On June 16th, the Department of Energy Fuel Cell Technology Office (FCTO) announced $20 million for 10 R&D projects to advance technologies that can economically produce and deliver hydrogen to power fuel cells from diverse, domestic, and renewable resources thereby enabling substantial reductions in energy use and carbon emissions. Advancing these technologies is critical to the widespread commercialization of fuel-cell electric vehicles and other fuel-cell technologies.
The Sandia-led project has three main objectives:
- Develop a 3 kW-scale cascading pressure reactor/receiver (CPR2) designed to produce hydrogen by splitting water in a two-step solar-driven thermochemical cycle.
- Develop advanced, redox-active perovskite oxides with physical/chemical properties specifically tailored for use in the CPR2.
- Apply knowledge gained from developing the CPR2 and associated materials as a basis for analytically up-scaling a solar thermochemical process to produce 100,000 kg H2/day in a centralized plant.
This project seeks to address the scientific and engineering challenges that must be surmounted to develop large-scale, solar-driven hydrogen production systems. The project team will leverage (a) years of experience developing and demonstrating concentrating solar technologies using cutting-edge experimental tools, computational tools, and solar reactor testing facilities specialized for evaluating thermochemical processes operating in very high temperature environments and (b) a Sandia-patented solar thermochemical reactor design that uniquely embodies key, efficiency-enhancing operating principles in a simple and scalable package. Sandia’s transformative design is enabled by using a moving packed bed of particles as the active media.
The team will closely couple material development with reactor design to achieve high solar-to-hydrogen (STH) efficiency in the CPR2. This coupling departs from conventional approaches that focus exclusively on either reactor or redox material. By formulating oxides with chemical and physical properties matched to the thermal and mass-transport characteristics of the CPR2 (and vice versa), they can achieve higher STH efficiency than if either were developed separately. Their search for new materials will focus exclusively on the perovskite oxide family, which were recently demonstrated to outperform ceria, considered the current state of the art.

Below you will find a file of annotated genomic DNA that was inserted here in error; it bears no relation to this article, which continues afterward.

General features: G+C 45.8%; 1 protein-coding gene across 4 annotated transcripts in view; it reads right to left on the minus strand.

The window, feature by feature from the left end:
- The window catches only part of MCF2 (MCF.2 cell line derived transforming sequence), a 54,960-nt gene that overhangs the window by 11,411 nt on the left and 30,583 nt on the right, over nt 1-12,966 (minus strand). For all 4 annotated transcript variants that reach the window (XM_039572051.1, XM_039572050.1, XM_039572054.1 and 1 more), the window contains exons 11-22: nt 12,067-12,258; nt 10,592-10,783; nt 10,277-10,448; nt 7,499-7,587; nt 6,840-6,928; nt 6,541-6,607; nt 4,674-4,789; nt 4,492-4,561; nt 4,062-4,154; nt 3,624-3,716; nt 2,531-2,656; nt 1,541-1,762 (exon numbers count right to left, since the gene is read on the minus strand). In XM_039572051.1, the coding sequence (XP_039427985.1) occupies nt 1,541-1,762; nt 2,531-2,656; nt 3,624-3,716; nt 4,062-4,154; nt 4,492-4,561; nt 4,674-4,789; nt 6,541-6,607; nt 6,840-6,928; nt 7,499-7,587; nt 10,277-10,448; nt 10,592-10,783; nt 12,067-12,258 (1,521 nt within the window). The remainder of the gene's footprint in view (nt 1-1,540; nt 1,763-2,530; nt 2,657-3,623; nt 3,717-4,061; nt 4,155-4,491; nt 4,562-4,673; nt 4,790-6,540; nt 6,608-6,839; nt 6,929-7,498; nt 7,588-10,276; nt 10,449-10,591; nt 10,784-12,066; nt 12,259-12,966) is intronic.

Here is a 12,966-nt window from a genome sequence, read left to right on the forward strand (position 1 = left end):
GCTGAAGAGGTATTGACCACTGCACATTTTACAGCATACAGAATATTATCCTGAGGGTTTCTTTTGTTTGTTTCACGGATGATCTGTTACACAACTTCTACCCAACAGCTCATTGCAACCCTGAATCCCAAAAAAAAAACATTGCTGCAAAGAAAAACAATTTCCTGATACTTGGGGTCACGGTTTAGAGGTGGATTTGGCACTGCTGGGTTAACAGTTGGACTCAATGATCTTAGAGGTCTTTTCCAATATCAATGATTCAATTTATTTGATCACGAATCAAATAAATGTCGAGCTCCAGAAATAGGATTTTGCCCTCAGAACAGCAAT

The final component of this R&D effort will be to use knowledge gained from developing the CPR2 as a basis for generating a detailed design of a 1–5 MW tower receiver. This will provide a realistic size for up-scaling to a multiple-tower, 100,000 kg H2/day centralized plant.
The Sandia-led project team and key participants include
- Sandia National Laboratories: Drs. Anthony McDaniel, Ivan Ermanoski, and James Miller
- German Aerospace Center (DLR): Drs. Martin Roeb, Martina Neises-von Puttkamer, and Stefan Brendelberger
- Arizona State University: Prof. Ellen Stechel
- Bucknell University: Prof. Nathan Siegel
- Colorado School of Mines: Profs. Ryan O’Hayre and Jianhua Tong
- Stanford University: Prof. William Chueh
Ultimately, the project team will demonstrate that a novel and scalable particle-based reactor is capable of meeting long-term DOE/FCTO targets for hydrogen production cost and process efficiency. As this solar thermochemical technology accelerates into the marketplace, it will create jobs, support US clean-energy technology competitiveness, and contribute to a secure and sustainable low-carbon energy future that is encouraged by national, state, and regional policies.